How Google protects your data

posted 27 Apr 2011, 04:24 by Iain McLaren

An insight into how Google protects the data it holds.

Jolicloud manages your cloud apps beautifully

posted 11 Mar 2011, 03:18 by Iain McLaren

All those web apps we use, brought together in one simple operating system. That's the promise of Jolicloud, and it definitely delivers that, while opening up a whole world of other possibilities.

It either boots from CD (for evaluation), plays nice alongside Windows (for dual-boot), or installs as your desktop/laptop OS. It claims to be compatible with older hardware (up to 10 years old), and could therefore breathe new life into old equipment.

With 1000's of apps to choose from (all delivered on-demand), including Google Apps and Microsoft Office Live, this could quite easily be the de-facto operating system of choice for a business determined to keep their IT spend, and carbon footprint, to a minimum.

What's more, even if you are not at your PC, you can access an online version of your desktop through a supported web browser.

Jolicloud Screenshot

Amazon adds VMware importer for EC2

posted 8 Mar 2011, 01:07 by Iain McLaren

Here's a nice little development. Users of VMware's excellent virtualisation platform can now upload their existing (or new) virtual machines to Amazon EC2 instances, effectively running your home-brewed servers up in the cloud.

With the addition of the VPN offering, this could be a great way to get a secondary domain controller off-site (for example). The possibilities are almost endless though.

More information here.

Gartner: By 2012, 20 percent of businesses will own no IT assets

posted 11 Feb 2011, 07:40 by Iain McLaren

In a list of predictions for 2012 published recently by Gartner, the world's leading information technology research and advisory company, they believe that 20% of businesses will not own their IT assets by 2012. That's next year!

12-18 months ago, I'd have found this hard to believe, but there have been a number of key developments that may make this prediction a reality.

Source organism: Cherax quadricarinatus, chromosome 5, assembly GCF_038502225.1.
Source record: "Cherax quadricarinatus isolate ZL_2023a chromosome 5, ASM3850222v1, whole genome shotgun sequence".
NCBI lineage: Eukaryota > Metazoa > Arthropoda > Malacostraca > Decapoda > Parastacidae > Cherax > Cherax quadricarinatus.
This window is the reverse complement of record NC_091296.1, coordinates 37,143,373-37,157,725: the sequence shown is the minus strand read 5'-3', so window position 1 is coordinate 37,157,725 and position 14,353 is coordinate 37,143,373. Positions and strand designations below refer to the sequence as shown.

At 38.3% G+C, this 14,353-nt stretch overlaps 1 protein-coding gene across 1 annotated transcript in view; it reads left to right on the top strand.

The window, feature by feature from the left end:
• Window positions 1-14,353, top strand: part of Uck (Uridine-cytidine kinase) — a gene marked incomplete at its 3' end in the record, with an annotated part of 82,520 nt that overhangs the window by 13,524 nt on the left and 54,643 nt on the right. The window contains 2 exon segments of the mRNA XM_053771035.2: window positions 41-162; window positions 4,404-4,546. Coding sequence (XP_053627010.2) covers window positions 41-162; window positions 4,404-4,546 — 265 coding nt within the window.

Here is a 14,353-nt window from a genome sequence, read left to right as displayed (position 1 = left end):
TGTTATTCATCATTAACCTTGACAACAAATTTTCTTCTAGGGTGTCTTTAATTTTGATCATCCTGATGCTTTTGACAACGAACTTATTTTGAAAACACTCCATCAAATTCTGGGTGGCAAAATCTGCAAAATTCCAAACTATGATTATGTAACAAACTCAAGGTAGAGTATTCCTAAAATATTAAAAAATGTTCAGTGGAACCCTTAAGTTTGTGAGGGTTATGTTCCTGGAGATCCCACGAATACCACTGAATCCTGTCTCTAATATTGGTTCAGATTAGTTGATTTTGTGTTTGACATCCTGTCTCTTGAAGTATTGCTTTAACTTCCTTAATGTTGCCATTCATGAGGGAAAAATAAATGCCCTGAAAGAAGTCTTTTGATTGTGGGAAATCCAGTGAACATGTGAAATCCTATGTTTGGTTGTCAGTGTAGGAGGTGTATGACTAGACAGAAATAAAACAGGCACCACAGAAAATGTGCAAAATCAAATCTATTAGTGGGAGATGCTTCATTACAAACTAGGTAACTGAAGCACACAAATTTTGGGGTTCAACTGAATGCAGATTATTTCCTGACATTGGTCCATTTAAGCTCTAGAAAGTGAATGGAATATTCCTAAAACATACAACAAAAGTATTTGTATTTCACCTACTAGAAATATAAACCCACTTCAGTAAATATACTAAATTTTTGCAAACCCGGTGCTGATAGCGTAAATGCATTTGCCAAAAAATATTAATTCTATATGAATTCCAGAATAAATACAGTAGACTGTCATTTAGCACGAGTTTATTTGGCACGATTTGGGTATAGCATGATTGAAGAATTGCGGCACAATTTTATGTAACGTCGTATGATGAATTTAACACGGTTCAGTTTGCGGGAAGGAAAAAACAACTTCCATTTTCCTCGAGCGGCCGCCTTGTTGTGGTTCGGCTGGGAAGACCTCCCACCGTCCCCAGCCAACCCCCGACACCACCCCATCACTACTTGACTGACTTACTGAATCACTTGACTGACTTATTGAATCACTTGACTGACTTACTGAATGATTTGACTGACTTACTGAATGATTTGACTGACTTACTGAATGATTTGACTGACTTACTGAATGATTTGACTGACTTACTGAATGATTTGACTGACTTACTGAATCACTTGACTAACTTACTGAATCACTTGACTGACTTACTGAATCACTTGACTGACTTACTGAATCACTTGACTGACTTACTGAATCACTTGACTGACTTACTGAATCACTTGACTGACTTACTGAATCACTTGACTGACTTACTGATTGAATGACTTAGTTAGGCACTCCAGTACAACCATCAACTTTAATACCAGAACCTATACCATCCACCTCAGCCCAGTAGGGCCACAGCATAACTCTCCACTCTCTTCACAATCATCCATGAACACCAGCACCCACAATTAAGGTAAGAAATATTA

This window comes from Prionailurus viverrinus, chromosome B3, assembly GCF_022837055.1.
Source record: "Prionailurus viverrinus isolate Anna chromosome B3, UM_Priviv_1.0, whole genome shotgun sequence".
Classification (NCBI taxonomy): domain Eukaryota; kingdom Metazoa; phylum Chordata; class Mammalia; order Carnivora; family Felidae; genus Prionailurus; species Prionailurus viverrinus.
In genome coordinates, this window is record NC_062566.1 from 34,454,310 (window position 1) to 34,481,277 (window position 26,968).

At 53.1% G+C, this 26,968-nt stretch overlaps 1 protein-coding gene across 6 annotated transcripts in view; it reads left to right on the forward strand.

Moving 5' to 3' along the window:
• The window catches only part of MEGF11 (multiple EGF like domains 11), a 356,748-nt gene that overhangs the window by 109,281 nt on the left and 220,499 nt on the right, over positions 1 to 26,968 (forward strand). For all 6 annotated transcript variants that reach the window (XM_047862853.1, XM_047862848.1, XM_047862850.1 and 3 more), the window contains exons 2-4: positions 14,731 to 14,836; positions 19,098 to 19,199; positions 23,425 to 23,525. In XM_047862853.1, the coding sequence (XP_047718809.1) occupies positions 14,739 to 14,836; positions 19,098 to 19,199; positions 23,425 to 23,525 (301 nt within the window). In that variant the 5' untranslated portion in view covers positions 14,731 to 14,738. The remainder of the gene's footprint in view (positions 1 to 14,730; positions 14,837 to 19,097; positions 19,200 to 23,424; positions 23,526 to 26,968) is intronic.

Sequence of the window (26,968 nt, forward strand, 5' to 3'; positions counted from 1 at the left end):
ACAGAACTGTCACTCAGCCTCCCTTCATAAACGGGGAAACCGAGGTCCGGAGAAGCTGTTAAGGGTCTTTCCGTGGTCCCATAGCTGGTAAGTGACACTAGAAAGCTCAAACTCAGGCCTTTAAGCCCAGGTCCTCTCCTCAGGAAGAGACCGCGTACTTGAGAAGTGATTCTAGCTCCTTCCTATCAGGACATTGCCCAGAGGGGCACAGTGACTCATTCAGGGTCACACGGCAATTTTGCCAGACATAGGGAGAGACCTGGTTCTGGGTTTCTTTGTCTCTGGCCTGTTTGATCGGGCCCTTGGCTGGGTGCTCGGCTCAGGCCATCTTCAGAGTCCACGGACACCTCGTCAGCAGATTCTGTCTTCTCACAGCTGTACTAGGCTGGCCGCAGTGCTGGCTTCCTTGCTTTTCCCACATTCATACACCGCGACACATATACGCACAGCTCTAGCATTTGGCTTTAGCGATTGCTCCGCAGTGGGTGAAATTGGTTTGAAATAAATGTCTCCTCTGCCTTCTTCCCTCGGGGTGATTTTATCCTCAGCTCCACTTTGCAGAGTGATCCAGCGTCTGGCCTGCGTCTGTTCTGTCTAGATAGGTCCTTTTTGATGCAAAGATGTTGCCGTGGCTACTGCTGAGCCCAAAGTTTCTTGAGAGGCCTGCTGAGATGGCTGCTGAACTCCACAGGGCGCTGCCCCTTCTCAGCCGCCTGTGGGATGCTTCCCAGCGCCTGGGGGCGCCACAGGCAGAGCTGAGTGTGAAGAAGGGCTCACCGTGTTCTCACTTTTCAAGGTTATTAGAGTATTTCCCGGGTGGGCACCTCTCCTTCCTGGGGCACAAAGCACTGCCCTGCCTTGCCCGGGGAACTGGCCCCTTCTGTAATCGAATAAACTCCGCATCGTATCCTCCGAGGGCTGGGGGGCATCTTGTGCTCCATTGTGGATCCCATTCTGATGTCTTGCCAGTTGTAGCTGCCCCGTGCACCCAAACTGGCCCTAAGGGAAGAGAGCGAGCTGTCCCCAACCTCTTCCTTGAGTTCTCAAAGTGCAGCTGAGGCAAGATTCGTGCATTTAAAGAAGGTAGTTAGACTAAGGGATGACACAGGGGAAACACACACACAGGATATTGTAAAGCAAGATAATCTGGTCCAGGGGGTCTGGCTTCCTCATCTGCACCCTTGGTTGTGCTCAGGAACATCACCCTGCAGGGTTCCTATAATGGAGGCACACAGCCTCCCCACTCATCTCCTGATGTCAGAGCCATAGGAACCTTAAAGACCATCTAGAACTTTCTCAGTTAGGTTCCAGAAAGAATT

The financial crisis has made businesses re-evaluate their IT spending model. They no longer want to throw money a semi-random cap-ex projects, preferring instead to see an understandable revenue spend that will be completely predictable if they suddenly, or gradually, increase their number of staff or grown their business.

For example, knowing that every new employee will cost a certain amount to provision IT facilities for allows them to plan their strategy accurately, rather than having to buy new servers when they suddenly, and often unpredictably, reach capacity.

Providing workers with mobile access to their applications and data is now the norm, rather than the exception. Workers rights and expectations mean that employers are often driven to provide expensive remote access solutions, along with laptops and access tokens. By leveraging workers' home IT equipment - PCs, laptops, or tablet devices - and committing to a cloud-based strategy, they can reduce the cost of this burden. And if workers can use their laptops and tablets at home, why not let them use them in the office? It is becoming increasingly popular to pay workers an IT allowance to either buy or use their own personal IT equipment within the office, which they invariably treat with more respect than something given to them. [Link]

With the boom in internet connectivity, it is now possible to have your company data in the cloud. Although it is always recommended to have a small NAS-type device (or similar) locally, the days where you need to buy servers and replace or upgrade them regularly appears to be coming to an end. By utilising hosted services, businesses can grow their allocated storage at the same rate at which their data volume grows, and only pay for what they use.

With these few points in mind, it is easy to see Gartner's point of view.

Cloudberry Backup Desktop v1.9 released